Good day!

But I really am sad... David!

Well, get moving, little lady!

Are you coming or not?

- That was a narrow scrape.

- What?

You nearly didn't make it out

to your goats.

- What?

- Can I offer you some pop?

Marie? You don't recognise me,

but I recognise you.

- I recognise you, Father.

- It's been a long time.

We haven't met

since my confirmation.

Yes, Marie, we have.

What the devil are you doing?

Your drink's getting cold!

It was about thirteen years ago.

The ballet school spring show.

Yes, the show...

A day of joy,

a day of disappointment.

Of dashed expectations, tension,

hysteria, excitement.

A day unlike any other in the year.

Marie! Hold on.

- The orchestra played too slow.

- Don't give me that.

- It didn't go well.

- No, but it was inspired.

- I'm going home to have a good cry.

- You do that.

- Did you like it? Was it any good?

- It was lovely.

- What do you want?

- I'm seeing a friend.

- Who?

- I don't know.

I'm glad you're interested in the

ballet, but we're too busy today.

- It's cold.

- Are your legs cold, miss?

I mean, with silk stockings.

As you're a dancer, miss...

- How do you know I'm a dancer?

- I've seen you, many times.

Especially your last show.

I'm sitting here

thinking that if I...

if I could say what I wanted

to say, I'd say that...

What would you say?

- You'd laugh, miss.

- You think so?

Tell me now!

I'd say...

I'd say that you're the most

beautiful thing I've seen in my life.


- Where will you stay this summer?

- On Kalvholmen.

- And you, miss?

- We have a house on Blakrakan.

- Oh, that's yours?

- Do you know it?

Yeah... the manor.

Gruffman and I

used to scrump apples there.

This is Gruffman. My sister and I

thought he looked gruff...

Anyway, I live at the manor.

Maybe our paths will cross.

At least when you come

to scrump apples!

- Hello again!

- Hello!

- Is the water cold?

- A bit, but it's warm up here.

- Catching any fish?

- No, they're still sleeping.

- Won't you have a swim, miss?

- Too cold.

It's not too bad once you're in.

Do you think

we could drop the formalities?

- I'm all in favour.

- It makes things easier.

Do you live out here?

Over there.

- Over on Kalvholmen.

- Oh yes, you said.

- Are you hungry?

- Why?

Do you like wild strawberries?

I know of a place.

Would you like to go?

- This is it.

- And no one knows about it?

- Yes, you.

- And no one else?

Help yourself!

- What kind of cuckoo is that?

- I don't know much about birds.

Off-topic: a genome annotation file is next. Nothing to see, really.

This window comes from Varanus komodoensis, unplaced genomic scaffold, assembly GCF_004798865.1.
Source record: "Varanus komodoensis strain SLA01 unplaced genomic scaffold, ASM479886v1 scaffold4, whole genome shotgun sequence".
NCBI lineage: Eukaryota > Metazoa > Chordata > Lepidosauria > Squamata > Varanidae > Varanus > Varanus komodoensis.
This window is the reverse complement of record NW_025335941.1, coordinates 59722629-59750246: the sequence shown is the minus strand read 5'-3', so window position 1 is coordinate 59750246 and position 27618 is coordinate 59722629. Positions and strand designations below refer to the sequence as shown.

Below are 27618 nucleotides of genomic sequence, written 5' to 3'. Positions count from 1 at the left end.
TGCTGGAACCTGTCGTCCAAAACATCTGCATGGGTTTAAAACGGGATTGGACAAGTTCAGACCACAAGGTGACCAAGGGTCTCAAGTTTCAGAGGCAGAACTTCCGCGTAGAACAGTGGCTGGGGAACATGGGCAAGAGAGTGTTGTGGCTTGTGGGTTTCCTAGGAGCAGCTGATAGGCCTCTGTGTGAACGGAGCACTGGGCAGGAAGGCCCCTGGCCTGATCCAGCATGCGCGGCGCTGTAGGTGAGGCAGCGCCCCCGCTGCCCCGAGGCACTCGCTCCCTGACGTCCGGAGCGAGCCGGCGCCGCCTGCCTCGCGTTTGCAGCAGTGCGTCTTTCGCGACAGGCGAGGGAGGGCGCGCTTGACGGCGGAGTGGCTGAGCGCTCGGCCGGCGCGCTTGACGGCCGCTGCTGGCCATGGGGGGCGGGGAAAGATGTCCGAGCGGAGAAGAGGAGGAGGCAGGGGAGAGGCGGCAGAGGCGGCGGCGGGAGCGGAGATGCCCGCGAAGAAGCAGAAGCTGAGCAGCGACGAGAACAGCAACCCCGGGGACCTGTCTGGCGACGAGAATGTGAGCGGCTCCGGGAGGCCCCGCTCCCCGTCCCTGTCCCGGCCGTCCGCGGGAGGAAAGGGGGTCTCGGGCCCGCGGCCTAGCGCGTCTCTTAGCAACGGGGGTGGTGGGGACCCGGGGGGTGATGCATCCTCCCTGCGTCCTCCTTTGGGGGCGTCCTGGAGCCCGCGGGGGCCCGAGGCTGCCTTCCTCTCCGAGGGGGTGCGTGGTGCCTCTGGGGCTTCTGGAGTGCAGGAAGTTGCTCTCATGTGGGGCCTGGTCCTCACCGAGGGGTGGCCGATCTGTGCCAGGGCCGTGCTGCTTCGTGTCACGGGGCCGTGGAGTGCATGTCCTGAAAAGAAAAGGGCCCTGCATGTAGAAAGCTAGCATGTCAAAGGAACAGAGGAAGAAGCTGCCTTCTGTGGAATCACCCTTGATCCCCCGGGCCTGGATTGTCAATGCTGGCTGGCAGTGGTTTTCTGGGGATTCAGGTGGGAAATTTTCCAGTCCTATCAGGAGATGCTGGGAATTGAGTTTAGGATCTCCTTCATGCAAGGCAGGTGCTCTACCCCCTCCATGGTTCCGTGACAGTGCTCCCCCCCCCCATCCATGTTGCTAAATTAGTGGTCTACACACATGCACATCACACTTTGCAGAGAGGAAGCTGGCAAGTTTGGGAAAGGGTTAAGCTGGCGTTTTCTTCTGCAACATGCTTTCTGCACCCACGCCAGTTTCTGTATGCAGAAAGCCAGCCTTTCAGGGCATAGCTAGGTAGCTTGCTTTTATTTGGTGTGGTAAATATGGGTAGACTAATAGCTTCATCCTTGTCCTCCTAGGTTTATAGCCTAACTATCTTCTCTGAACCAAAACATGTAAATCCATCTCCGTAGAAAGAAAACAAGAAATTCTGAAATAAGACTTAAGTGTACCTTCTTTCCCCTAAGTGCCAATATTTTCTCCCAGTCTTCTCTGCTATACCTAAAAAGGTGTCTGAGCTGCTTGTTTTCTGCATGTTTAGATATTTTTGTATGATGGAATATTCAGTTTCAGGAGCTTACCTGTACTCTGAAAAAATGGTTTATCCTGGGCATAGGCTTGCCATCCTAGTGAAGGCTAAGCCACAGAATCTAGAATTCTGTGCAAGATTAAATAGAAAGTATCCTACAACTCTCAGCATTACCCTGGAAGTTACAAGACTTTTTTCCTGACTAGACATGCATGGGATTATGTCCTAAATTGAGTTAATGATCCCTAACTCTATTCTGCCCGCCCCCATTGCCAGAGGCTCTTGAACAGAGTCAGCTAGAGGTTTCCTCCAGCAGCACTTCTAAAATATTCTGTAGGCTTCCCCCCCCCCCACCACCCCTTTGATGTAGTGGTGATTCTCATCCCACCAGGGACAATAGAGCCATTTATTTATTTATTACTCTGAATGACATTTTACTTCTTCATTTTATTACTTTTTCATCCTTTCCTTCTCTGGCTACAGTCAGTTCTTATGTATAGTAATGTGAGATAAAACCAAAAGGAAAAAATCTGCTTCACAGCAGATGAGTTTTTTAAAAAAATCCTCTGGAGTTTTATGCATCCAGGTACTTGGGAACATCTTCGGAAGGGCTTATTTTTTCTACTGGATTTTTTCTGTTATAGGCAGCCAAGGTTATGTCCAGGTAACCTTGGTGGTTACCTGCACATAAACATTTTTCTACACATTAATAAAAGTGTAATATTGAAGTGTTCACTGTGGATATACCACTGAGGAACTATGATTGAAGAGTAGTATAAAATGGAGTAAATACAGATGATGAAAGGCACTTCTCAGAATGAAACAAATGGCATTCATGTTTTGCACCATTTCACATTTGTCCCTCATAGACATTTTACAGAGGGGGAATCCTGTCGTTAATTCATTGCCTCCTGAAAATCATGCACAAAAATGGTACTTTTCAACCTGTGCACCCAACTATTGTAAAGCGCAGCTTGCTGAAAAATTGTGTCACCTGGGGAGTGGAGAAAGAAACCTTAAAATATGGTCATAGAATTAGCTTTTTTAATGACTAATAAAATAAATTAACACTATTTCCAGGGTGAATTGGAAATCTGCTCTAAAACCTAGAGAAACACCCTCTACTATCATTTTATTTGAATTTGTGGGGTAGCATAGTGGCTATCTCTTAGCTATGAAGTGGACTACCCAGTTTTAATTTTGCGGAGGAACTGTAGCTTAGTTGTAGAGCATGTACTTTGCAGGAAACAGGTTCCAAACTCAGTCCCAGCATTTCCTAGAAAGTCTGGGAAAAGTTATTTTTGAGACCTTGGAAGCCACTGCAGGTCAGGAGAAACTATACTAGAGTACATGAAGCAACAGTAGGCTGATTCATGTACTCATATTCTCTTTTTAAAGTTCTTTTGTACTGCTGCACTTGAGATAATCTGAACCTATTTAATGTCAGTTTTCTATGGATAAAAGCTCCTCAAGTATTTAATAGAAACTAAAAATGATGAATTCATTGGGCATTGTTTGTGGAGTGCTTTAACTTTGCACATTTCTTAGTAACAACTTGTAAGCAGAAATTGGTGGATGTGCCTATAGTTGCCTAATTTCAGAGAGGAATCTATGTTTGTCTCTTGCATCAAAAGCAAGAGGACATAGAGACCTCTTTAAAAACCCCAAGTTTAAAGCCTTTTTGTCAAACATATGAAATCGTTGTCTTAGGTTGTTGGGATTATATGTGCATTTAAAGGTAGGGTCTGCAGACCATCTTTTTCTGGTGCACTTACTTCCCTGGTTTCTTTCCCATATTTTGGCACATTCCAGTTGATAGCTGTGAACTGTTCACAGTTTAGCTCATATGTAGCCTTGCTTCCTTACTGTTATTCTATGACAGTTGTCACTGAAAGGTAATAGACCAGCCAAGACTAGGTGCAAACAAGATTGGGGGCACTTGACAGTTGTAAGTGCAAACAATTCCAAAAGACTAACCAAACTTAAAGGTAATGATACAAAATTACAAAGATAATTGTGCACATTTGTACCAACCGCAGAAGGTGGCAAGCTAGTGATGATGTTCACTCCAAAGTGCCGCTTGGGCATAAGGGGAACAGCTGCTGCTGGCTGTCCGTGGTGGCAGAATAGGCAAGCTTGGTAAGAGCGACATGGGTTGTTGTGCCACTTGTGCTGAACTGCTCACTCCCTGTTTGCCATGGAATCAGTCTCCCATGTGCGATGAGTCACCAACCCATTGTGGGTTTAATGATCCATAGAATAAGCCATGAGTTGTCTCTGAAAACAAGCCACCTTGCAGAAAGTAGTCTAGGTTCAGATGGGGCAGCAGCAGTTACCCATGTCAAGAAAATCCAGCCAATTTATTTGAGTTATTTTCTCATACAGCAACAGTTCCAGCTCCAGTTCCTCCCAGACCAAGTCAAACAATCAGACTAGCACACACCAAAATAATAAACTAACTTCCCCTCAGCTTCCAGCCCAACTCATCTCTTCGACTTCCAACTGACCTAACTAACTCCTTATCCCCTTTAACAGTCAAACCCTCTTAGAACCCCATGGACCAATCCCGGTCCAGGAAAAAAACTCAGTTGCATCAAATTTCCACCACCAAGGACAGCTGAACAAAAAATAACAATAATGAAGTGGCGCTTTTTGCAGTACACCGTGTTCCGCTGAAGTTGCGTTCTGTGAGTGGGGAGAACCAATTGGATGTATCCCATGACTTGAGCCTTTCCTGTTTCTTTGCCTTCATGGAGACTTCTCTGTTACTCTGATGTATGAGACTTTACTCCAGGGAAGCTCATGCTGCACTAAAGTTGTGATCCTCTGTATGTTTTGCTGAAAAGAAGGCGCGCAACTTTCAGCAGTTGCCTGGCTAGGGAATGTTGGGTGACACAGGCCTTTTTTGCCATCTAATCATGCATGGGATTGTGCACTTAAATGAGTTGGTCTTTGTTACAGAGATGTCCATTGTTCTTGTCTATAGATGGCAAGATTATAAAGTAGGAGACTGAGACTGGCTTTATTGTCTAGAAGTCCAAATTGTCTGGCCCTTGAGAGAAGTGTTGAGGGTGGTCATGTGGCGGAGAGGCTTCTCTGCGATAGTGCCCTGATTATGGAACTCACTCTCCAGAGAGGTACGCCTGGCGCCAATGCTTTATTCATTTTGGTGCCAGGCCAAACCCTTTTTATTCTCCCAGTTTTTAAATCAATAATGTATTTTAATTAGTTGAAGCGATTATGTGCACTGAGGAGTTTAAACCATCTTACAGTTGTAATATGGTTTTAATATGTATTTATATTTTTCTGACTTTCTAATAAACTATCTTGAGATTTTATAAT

I usually call it

the summer holiday bird.

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Ingmar Bergman

Ernst Ingmar Bergman (Swedish pronunciation: [ˈɪŋmar ˈbærjman] ( listen); 14 July 1918 – 30 July 2007) was a Swedish director, writer, and producer who worked in film, television, theatre and radio. Considered to be among the most accomplished and influential filmmakers of all time, Bergman's renowned works include Smiles of a Summer Night (1955), The Seventh Seal (1957), Wild Strawberries (1957), The Silence (1963), Persona (1966), Cries and Whispers (1972), Scenes from a Marriage (1973), and Fanny and Alexander (1982). Bergman directed over sixty films and documentaries for cinematic release and for television, most of which he also wrote. He also directed over 170 plays. From 1953, he forged a powerful creative partnership with his full-time cinematographer Sven Nykvist. Among his company of actors were Harriet and Bibi Andersson, Liv Ullmann, Gunnar Björnstrand, Erland Josephson, Ingrid Thulin and Max von Sydow. Most of his films were set in Sweden, and numerous films from Through a Glass Darkly (1961) onward were filmed on the island of Fårö. His work often deals with death, illness, faith, betrayal, bleakness and insanity. Philip French referred to Bergman as "one of the greatest artists of the 20th century [...] he found in literature and the performing arts a way of both recreating and questioning the human condition." Mick LaSalle argued, "Like Virginia Woolf and James Joyce in literature, Ingmar Bergman strove to capture and illuminate the mystery, ecstasy and fullness of life, by concentrating on individual consciousness and essential moments." more…

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Submitted on August 05, 2018